Articles | Volume 18, issue 21
Atmos. Chem. Phys., 18, 16099–16119, 2018
https://doi.org/10.5194/acp-18-16099-2018
Atmos. Chem. Phys., 18, 16099–16119, 2018
https://doi.org/10.5194/acp-18-16099-2018

Research article 08 Nov 2018

Research article | 08 Nov 2018

Is there an aerosol signature of chemical cloud processing?

Barbara Ervens et al.

Data sets

Deep Convective Clouds & Chemistry DC3 https://www-air.larc.nasa.gov/missions/dc3-seac4rs/index.html

Studies of Emissions and Atmospheric Composition, Clouds and Climate Coupling by Regional Surveys SEAC4RS https://www-air.larc.nasa.gov/missions/seac4rs/

Contrasting aerosol refractive index and hygroscopicity in the inflow and outflow of deep convective storms: Analysis of airborne data from DC3 A. Sorooshian, T. Shingler, E. Crosbie, M. C. Barth, C. R. Homeyer, P. Campuzano-Jost, D. A. Day, J. L. Jimenez, K. L. Thornhill, L. D. Ziemba, D. R. Blake, and A. Fried https://doi.org/10.1002/2017JD026638

A multi-year data set on aerosol-cloud-precipitation-meteorology interactions for marine stratocumulus clouds A. Sorooshian, A. B. MacDonald, H. Dadashazar, K. H. Bates, M. M. Coggon, J. S. Craven, E. Crosbie, S. P. Hersey, N. Hodas, J. J. Lin, A. N. Marty, L. C. Maudlin, A. R. Metcalf, S. M. Murphy, L. T. Padro, G., Prabhakar, T. A. Rissman, T. Shingler, V. Varutbangkul, Z. Wang, R. K. Woods, P. Y. Chuang, A. Nenes, H. H. Jonsson, R. C. Flagan, and J. H. Seinfeld https://doi.org/10.6084/m9.figshare.5099983.v3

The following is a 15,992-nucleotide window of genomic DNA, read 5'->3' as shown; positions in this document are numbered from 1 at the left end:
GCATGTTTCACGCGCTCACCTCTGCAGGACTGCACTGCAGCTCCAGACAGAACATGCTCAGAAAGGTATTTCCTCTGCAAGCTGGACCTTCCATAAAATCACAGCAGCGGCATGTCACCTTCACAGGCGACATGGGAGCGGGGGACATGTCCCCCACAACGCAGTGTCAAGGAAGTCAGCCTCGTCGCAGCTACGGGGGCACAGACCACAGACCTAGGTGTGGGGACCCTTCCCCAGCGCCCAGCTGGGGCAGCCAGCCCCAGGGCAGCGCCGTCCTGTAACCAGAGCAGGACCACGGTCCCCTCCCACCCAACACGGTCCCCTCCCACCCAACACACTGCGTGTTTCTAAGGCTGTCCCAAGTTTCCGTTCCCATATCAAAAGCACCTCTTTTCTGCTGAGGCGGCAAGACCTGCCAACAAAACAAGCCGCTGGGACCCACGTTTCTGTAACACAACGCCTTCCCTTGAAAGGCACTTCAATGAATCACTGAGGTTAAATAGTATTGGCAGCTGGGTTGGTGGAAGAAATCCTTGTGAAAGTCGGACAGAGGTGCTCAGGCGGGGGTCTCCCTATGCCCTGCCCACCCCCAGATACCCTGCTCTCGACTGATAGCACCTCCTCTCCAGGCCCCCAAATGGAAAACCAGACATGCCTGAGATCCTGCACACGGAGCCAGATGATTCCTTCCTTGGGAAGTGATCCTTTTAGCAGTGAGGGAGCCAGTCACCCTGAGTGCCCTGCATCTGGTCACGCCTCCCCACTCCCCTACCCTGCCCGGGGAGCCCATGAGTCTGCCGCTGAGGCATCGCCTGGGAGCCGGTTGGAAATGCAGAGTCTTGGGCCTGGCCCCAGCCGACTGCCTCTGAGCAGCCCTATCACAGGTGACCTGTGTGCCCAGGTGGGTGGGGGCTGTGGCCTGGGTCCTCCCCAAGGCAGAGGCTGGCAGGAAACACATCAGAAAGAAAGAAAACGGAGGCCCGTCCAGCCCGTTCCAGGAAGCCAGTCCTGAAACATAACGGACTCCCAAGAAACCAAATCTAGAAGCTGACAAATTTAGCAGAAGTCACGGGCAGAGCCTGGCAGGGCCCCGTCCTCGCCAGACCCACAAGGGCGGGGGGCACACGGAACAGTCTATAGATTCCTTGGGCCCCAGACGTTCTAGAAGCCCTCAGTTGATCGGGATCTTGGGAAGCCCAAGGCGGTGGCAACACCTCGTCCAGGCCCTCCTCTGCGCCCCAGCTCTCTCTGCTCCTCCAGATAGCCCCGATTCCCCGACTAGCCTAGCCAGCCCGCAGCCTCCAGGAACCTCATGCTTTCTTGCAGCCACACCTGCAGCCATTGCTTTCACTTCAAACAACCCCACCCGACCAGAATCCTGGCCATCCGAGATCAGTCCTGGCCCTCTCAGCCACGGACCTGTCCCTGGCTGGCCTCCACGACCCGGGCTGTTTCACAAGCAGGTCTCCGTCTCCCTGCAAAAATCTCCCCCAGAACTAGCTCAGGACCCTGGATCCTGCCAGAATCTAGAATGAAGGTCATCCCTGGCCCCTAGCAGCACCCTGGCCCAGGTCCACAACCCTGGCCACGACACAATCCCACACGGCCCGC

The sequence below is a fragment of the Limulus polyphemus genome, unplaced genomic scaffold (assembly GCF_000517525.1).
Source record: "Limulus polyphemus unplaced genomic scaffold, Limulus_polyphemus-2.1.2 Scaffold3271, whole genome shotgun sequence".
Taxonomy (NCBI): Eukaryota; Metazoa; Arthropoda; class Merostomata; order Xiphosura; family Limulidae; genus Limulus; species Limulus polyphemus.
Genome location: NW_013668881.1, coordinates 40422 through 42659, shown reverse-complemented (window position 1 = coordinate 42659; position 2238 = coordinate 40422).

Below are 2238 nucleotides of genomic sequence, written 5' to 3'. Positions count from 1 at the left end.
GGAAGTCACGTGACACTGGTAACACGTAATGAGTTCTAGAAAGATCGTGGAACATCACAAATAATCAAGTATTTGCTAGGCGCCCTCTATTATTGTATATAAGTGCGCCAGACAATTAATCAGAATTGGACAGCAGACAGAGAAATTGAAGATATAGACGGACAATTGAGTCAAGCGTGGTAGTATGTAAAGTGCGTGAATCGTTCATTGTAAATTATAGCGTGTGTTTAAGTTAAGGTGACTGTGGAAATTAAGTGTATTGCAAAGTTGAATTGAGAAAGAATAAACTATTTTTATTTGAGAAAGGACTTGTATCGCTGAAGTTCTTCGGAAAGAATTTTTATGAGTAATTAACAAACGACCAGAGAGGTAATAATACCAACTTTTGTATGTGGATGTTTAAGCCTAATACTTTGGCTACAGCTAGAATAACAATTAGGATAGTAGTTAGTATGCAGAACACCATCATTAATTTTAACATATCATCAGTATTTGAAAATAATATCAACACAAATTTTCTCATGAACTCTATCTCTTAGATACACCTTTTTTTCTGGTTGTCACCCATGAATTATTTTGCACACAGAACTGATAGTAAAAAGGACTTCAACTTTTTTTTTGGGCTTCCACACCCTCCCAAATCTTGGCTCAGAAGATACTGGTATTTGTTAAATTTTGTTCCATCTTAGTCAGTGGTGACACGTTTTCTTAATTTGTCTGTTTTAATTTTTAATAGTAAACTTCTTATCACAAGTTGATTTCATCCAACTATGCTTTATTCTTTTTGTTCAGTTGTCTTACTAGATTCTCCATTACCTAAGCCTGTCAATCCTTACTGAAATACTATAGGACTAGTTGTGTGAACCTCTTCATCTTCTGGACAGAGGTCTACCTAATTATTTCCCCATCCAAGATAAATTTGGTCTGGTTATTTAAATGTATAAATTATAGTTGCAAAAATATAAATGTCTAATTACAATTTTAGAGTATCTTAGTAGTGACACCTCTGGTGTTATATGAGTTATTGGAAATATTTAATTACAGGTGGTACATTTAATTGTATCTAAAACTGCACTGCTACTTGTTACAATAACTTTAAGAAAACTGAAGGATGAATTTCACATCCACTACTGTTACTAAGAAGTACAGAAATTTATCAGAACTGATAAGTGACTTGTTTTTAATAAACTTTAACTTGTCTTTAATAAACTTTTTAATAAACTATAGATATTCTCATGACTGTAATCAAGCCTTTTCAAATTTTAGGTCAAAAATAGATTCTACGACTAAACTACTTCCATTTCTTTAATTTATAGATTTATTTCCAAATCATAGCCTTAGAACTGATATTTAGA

A multi-year data set on aerosol-cloud-precipitation-meteorology interactions for marine stratocumulus clouds A. Sorooshian, A. B. MacDonald, H. Dadashazar, K. H. Bates, M. M. Coggon, J. S. Craven, E. Crosbie, S. P. Hersey, N. Hodas, J. J. Lin, A. N. Marty, L. C. Maudlin, A. R. Metcalf, S. M. Murphy, L. T. Padro, G. Prabhakar, T. A. Rissman, T. Shingler, V. Varutbangkul, Z. Wang, R. K. Woods, P. Y. Chuang, A. Nenes, H. H. Jonsson, R. C. Flagan, and J. H. Seinfeld https://doi.org/10.1038/sdata.2018.26

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Short summary
The paper presents a new framework that can be used to identify emission scenarios in which aerosol populations are most likely modified by chemical processes in clouds. We show that in neither very polluted nor in very clean air masses is this the case. Only if the ratio of possible aerosol mass precursors (sulfur dioxide, some organics) and preexisting aerosol mass is sufficiently high will aerosol particles show substantially modified physicochemical properties upon cloud processing.
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